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Does the path to action still include telling a story?

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David Maxfield

David Maxfield is coauthor of two bestselling books, Change Anything and Influencer.

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Q Does the path to action still include telling a story? Recent medical studies claim “the amygdala fires up to 100 times faster than the cerebral cortex,” implying that we may feel before we think, and can leap to feelings without a story. I’d love to hear your thoughts as I expect I will get a question about this as I train Crucial Conversations to more frontline nursing and medical staff who are very knowledgeable about brain physiology.

A There are circumstances when amygdala activation and emotional reactions precede any prefrontal activity, i.e., before the subject has time to create a story. As you can imagine, these circumstances involve threats that our evolutionary history has “prepared” us to be wary of. Examples are loud noises, sudden movements, and some evidence of innate fear of snakes. The conclusion to draw from this line of research is that the Path to Action is not the only way that humans process information.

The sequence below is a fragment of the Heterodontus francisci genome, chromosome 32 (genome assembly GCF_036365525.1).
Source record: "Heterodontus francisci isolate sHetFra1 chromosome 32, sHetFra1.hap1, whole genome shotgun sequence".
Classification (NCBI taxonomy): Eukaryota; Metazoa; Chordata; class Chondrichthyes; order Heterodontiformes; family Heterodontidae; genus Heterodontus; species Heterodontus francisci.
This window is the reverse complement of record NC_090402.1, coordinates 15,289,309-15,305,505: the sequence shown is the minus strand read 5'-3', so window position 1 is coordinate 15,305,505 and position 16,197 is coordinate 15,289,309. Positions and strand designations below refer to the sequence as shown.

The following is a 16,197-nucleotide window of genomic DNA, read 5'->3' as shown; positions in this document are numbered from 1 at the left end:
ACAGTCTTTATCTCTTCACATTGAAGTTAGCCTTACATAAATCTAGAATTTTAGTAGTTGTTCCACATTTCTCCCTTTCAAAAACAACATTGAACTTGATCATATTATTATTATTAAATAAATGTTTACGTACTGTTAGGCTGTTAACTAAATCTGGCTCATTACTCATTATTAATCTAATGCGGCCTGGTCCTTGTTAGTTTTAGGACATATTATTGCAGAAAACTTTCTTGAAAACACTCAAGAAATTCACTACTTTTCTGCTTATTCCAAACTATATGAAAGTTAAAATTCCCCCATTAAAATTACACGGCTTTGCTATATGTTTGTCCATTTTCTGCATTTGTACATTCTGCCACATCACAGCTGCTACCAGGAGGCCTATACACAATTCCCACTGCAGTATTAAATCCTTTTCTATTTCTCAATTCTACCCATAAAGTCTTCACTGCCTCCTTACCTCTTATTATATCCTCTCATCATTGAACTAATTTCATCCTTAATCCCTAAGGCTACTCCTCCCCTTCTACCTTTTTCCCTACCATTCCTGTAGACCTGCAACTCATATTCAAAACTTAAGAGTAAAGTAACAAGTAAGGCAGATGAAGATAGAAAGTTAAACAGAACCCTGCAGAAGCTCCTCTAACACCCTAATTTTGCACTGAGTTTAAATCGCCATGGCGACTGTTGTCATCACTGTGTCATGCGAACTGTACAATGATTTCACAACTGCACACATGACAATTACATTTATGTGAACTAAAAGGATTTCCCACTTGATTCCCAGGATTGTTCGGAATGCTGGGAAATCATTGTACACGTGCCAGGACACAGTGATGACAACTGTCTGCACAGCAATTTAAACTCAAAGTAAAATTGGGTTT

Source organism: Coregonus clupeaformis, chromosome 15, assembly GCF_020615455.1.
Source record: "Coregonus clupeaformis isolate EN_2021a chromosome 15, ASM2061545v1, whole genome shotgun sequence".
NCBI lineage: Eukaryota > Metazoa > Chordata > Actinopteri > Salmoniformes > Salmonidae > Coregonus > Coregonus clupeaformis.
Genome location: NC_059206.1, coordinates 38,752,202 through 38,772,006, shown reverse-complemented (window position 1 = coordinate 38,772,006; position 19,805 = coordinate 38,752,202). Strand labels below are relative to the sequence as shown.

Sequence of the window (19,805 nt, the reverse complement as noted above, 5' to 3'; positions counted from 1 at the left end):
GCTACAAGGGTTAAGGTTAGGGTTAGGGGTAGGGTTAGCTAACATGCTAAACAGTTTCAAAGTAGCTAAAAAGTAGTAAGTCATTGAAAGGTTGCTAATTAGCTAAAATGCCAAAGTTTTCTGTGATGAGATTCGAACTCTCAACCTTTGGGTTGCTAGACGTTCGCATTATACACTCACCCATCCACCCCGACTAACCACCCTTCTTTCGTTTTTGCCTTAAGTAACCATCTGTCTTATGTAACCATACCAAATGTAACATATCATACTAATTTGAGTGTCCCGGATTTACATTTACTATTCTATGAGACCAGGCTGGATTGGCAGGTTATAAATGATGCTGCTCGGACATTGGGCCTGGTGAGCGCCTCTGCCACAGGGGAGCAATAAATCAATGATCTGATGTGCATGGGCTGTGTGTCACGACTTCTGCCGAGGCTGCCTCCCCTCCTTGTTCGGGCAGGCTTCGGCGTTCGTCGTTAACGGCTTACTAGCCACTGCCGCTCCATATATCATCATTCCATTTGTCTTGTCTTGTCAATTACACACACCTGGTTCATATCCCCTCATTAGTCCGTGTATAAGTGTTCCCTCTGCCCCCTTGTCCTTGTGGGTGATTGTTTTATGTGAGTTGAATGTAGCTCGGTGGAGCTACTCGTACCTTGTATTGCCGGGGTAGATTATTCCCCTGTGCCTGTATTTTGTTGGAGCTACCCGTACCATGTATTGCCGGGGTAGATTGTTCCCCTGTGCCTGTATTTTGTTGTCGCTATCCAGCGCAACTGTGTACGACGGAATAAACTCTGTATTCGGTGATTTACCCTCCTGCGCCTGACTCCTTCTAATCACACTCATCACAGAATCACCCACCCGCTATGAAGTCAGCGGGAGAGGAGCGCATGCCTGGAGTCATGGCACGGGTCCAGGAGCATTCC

However, most of the more everyday examples of Facts, leading to Stories, leading to Emotions happen with plenty of prefrontal involvement. James Gross at Stanford is currently studying the different kinds of thoughts that go into our stories-and showing how the brain is involved in these. Specifically, he is studying the difference between ruminating, distracting, and reappraising a bad event. Ruminating turns out to be like reliving. It reinvigorates the anger. Distracting works somewhat-I think we all use this approach sometimes. But the champ is reappraising.

David

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